Energy and Mineral Resources

The Subcommittee on Energy and Mineral Resources oversees energy development and mining activities on our public lands and federal waters. With nearly a quarter of the country’s carbon pollution coming from fossil fuel development on these publicly owned resources, our public lands and waters are a critical part of the climate solution. 

Subcommittee Democrats are committed to fostering a just and equitable transition away from fossil fuels and towards and twenty-first century clean-energy economy.

Agencies in our jurisdiction:

  • Bureau of Land Management
  • Bureau of Ocean Energy Management
  • Bureau of Safety and Environmental Enforcement
  • United States Geological Survey
  • Office of Surface Mining Reclamation and Enforcement


Committee Democrats

    Ranking Member
  • Alexandria Ocasio-Cortez
    New York
  • Jared Huffman
  • Kevin Mullin
  • Sydney Kamlager-Dove
  • Seth Magaziner
    Rhode Island
  • Nydia M. Velázquez
    New York
  • Debbie Dingell
  • Raúl M. Grijalva
  • Grace Napolitano
  • Susie Lee

Accelerating Renewable Energy Deployment

  • Our public lands and waters are some of the sunniest, windiest, and most geothermically active places on the planet.
  • In the 117th Congress, Democrats made the most significant investment in clean energy in U.S. history through the Inflation Reduction Act. This investment included extending and expanding tax credits for wind, solar, and other sustainable energies and funding for permitting and transmission.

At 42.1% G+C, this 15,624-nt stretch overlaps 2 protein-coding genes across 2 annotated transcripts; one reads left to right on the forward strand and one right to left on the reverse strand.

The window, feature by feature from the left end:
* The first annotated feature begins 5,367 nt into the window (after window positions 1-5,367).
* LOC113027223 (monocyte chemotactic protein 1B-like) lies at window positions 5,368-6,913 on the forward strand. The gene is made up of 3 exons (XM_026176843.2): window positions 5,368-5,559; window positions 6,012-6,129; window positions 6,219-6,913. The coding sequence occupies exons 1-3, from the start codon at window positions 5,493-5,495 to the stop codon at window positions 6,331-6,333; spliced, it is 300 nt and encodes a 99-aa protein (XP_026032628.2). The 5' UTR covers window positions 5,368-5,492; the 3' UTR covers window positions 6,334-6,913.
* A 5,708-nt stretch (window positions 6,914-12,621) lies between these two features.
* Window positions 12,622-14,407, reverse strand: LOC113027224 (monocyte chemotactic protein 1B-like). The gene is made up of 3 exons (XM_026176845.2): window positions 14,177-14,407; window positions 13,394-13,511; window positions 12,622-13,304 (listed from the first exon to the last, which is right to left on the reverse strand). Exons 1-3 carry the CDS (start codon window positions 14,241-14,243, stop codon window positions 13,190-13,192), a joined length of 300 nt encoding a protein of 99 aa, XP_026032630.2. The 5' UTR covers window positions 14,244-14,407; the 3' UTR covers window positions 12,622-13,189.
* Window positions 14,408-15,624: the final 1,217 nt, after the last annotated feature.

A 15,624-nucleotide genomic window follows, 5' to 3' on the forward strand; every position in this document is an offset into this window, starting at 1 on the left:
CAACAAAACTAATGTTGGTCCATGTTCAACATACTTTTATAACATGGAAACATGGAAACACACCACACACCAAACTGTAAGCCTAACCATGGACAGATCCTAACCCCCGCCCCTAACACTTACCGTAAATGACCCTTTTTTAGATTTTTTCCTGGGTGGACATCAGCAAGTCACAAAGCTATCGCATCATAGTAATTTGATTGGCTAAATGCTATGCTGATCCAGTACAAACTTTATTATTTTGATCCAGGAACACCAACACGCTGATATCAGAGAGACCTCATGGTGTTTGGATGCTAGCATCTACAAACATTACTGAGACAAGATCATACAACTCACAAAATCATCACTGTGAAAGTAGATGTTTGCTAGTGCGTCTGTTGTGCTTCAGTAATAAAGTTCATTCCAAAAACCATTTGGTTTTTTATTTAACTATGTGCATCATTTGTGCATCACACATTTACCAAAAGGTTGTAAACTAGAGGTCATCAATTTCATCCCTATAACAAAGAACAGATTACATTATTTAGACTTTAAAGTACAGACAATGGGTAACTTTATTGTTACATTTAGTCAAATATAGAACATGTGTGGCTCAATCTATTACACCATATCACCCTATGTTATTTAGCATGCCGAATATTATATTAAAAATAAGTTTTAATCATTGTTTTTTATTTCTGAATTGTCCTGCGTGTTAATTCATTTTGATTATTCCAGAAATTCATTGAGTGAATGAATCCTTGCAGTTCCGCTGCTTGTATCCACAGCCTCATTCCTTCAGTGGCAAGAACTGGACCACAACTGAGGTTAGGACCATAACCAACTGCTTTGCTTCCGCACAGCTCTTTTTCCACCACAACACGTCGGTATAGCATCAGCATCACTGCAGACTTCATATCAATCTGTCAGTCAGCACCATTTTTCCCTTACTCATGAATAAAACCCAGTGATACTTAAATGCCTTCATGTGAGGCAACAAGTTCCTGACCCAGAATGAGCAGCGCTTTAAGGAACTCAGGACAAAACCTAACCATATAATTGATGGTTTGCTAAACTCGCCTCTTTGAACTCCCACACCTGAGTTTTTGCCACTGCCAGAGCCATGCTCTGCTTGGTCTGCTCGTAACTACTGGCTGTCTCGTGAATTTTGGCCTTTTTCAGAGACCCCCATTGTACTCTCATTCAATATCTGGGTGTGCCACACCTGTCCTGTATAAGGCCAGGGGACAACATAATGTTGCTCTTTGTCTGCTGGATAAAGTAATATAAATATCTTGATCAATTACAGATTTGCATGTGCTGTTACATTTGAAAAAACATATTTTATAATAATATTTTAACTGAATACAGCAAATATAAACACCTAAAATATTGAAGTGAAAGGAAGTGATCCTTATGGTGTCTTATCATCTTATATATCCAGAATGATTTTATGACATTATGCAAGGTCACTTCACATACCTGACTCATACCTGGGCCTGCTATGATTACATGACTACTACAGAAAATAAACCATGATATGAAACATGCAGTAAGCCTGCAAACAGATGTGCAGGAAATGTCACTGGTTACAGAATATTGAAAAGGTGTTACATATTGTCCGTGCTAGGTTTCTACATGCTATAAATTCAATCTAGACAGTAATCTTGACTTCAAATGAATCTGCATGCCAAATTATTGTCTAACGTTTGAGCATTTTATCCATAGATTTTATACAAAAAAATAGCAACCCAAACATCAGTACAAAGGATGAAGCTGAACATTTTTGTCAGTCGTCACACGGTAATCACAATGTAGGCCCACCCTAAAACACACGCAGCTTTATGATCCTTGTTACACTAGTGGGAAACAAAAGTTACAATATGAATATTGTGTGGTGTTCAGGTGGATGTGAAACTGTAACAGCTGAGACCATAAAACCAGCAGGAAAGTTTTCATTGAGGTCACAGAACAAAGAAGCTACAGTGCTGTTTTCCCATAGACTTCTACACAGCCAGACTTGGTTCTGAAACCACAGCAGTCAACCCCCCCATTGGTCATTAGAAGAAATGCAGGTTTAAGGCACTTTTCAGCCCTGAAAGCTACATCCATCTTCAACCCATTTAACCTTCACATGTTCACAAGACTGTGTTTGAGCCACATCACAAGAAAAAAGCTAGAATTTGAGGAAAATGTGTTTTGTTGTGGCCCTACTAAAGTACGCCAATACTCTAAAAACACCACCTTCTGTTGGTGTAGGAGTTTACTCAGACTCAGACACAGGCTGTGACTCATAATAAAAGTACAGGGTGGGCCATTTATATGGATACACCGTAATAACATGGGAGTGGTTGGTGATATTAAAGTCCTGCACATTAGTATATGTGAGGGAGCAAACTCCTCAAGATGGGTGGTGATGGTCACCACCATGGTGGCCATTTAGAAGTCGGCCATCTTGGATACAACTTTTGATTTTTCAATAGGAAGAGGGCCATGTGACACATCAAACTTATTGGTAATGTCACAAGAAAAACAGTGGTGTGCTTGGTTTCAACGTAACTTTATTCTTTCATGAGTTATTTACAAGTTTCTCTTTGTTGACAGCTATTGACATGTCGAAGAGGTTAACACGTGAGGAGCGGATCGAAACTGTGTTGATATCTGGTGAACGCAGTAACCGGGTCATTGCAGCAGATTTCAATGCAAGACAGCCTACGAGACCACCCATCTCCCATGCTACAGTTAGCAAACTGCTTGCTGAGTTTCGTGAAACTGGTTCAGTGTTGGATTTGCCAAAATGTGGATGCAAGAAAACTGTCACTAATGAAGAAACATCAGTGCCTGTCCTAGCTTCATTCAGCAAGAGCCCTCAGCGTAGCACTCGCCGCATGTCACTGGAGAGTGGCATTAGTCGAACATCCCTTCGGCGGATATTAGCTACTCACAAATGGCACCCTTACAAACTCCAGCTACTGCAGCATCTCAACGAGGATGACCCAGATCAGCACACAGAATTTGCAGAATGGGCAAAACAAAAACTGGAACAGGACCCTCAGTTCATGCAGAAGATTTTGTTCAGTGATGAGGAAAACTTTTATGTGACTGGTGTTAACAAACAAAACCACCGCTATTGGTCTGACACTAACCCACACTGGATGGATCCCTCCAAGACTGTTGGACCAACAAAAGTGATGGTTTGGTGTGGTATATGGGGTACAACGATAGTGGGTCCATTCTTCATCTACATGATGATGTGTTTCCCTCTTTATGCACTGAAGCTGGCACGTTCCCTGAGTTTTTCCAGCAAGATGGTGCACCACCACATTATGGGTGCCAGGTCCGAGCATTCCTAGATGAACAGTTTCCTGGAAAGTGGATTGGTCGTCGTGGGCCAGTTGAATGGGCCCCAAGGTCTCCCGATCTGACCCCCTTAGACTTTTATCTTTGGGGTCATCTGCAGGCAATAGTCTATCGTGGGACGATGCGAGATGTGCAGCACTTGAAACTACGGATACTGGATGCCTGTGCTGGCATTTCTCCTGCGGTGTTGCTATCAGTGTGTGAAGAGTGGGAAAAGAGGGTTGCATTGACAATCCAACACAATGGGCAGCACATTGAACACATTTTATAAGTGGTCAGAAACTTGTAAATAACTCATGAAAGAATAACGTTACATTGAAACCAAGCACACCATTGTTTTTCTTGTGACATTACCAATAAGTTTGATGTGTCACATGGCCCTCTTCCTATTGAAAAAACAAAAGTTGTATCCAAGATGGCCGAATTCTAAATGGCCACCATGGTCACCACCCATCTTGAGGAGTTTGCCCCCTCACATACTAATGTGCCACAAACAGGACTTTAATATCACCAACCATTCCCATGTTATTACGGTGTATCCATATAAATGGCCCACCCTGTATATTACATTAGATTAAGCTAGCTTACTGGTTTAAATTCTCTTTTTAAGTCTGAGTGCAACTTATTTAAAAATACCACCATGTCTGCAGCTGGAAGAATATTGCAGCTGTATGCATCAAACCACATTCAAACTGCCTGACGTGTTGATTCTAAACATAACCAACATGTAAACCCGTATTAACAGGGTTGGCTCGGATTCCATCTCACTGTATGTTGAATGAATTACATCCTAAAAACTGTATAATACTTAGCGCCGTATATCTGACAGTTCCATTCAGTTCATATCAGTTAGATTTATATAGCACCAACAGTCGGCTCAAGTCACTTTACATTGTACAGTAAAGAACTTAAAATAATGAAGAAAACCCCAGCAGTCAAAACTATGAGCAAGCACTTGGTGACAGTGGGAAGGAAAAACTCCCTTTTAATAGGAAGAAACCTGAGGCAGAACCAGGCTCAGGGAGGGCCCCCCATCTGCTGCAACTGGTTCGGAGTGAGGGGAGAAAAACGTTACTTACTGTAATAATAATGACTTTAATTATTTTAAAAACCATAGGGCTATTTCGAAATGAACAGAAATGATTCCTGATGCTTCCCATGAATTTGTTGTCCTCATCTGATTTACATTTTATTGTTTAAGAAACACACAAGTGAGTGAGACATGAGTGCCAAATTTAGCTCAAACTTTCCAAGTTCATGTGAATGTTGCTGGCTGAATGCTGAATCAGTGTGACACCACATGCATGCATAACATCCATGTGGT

• Over the last several years, Congress the Biden administration has successfully advanced offshore wind, updated its onshore wind and solar regulations, and promoted transmission for clean energy across federal land.
  • Offshore, the Bureau of Ocean Energy Management has approved four major offshore wind projects and expects to review at least 15 more plans by 2025, which would represent more than 27 gigawatts of clean energy. The Biden administration aims to deploy 30 gigawatts of offshore wind energy by 2030, enough clean energy to power 10 million American homes. As of Summer 2023, the first large-scale projects have begun construction in federal water.
  • Democrats support the responsible development of renewable energy resources across our public lands and waters as a key component of our fight against the climate crisis.

Holding the Fossil Fuel Industry Accountable

  • For years, Committee Democrats have championed much-needed reforms to the imbalanced oil and gas leasing system on federal lands, many of which passed in last year's Inflation Reduction Act. These reforms will go a long way in ensuring Americans aren't getting short-changed by polluters who don't want to pay a fair price to use our public lands or clean up their messes.
  • Fossil fuel’s environmental and health impacts disproportionately harm communities of color and low-income communities. Too often, fossil fuel communities, often Black, Indigenous, or low-income, become sacrifice zones for industry.
  • Committee Democrats aim to hold extractive industries accountable for pollution while working to transition to a clean energy economy, making sure workers and communities are put first.
  • Committee Democrats support the Biden administration’s efforts to better regulate the oil and gas industry with new bonding and financial assurance requirements so when companies go bankrupt, communities aren’t left with the mess to clean up.